San Diego Union-Tribune

August 12, 2001


New immigration plan raises new issues
    US Mexican strategy goes beyond amnesty, guest-worker program


WASHINGTON -- U.S. and Mexican negotiators are steering away from the traditional notion of either an amnesty or guest-worker program as they work to draft a new approach to managing immigration.

They've come up with a concept called "phased-in access to earned regularization" to achieve the goals of both an amnesty and a guest-worker program without relying on either, according to sources close to the talks.

Under the plan, a portion of the undocumented population living in the United States would get visas and work permits good for several years. If the visa holders continued to do designated jobs during that time, they could be eligible for green cards and, eventually, citizenship.

For now, only workers in the service industry are being considered, such as hotel and restaurant employees. Agriculture is excluded, sources said. Other industries, including meatpacking, are seeking inclusion.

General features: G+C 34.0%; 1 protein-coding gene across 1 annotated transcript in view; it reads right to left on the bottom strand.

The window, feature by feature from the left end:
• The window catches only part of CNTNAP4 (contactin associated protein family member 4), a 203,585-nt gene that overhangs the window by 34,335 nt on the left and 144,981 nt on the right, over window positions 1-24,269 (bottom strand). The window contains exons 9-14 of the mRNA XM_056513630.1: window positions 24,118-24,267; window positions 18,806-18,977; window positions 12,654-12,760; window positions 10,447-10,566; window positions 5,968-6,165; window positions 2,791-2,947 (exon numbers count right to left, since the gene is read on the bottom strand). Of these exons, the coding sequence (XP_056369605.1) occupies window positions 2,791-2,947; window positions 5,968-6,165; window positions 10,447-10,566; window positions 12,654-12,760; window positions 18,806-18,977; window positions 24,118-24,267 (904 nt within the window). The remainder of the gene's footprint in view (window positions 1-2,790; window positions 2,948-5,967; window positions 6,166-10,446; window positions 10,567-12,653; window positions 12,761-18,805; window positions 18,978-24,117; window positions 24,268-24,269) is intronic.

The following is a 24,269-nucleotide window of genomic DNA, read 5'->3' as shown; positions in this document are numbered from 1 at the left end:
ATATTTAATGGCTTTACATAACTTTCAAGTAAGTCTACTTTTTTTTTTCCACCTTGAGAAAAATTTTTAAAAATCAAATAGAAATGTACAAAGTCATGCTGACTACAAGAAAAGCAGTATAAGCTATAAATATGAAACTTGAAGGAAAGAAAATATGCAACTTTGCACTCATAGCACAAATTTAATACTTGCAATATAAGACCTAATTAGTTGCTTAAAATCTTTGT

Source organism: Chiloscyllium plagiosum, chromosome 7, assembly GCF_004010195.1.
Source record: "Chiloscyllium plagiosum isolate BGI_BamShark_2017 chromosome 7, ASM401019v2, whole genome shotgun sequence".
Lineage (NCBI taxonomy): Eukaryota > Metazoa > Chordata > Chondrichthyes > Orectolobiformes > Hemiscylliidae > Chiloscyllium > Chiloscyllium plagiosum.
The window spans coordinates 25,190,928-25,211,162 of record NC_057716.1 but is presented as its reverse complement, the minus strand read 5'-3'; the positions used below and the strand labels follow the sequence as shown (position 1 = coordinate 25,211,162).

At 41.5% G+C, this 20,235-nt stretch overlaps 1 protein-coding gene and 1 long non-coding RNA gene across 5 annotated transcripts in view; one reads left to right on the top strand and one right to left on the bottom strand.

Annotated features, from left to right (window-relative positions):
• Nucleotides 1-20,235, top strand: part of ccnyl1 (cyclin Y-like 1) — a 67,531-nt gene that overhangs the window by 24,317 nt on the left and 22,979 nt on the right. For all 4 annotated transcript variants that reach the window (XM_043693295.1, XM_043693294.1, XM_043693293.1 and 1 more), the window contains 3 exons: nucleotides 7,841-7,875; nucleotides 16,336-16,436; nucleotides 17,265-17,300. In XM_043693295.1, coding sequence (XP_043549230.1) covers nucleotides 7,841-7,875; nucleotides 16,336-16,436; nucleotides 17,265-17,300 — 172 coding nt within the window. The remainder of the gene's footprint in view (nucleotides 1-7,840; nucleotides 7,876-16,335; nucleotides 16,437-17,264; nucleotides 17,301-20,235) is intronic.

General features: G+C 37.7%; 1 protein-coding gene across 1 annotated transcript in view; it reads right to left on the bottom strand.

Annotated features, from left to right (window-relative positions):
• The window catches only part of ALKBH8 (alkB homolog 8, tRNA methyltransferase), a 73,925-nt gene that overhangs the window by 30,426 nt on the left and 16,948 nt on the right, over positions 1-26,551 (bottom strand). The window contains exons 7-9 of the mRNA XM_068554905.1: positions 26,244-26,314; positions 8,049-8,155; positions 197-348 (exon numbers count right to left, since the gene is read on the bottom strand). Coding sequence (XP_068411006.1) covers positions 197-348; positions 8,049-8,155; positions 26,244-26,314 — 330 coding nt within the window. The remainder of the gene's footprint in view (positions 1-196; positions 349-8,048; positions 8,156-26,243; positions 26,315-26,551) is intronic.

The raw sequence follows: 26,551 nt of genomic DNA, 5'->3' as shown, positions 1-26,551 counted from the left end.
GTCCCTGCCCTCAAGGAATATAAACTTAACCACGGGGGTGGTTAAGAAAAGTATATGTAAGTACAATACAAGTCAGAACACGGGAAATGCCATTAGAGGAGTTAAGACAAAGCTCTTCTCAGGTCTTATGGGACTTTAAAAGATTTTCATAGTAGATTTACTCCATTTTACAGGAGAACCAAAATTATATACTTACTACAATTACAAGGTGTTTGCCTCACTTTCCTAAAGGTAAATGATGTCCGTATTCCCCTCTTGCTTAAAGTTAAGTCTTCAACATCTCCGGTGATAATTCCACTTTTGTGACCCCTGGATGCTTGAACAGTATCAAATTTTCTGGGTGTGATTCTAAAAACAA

While the conceptual framework is clear, many questions remain:

How many of the nation's estimated 6 million to 9 million undocumented immigrants would be eligible?

Talk currently centers on 3 million.

Would the program be open to undocumented emigrants from countries other than Mexico?

President Bush has said he would consider it.

How soon could workers get green cards?

A key option calls for a three-year visa that could be renewed once, for a total of six years. Then the worker would be eligible for a green card.

What kind of work requirements would they face?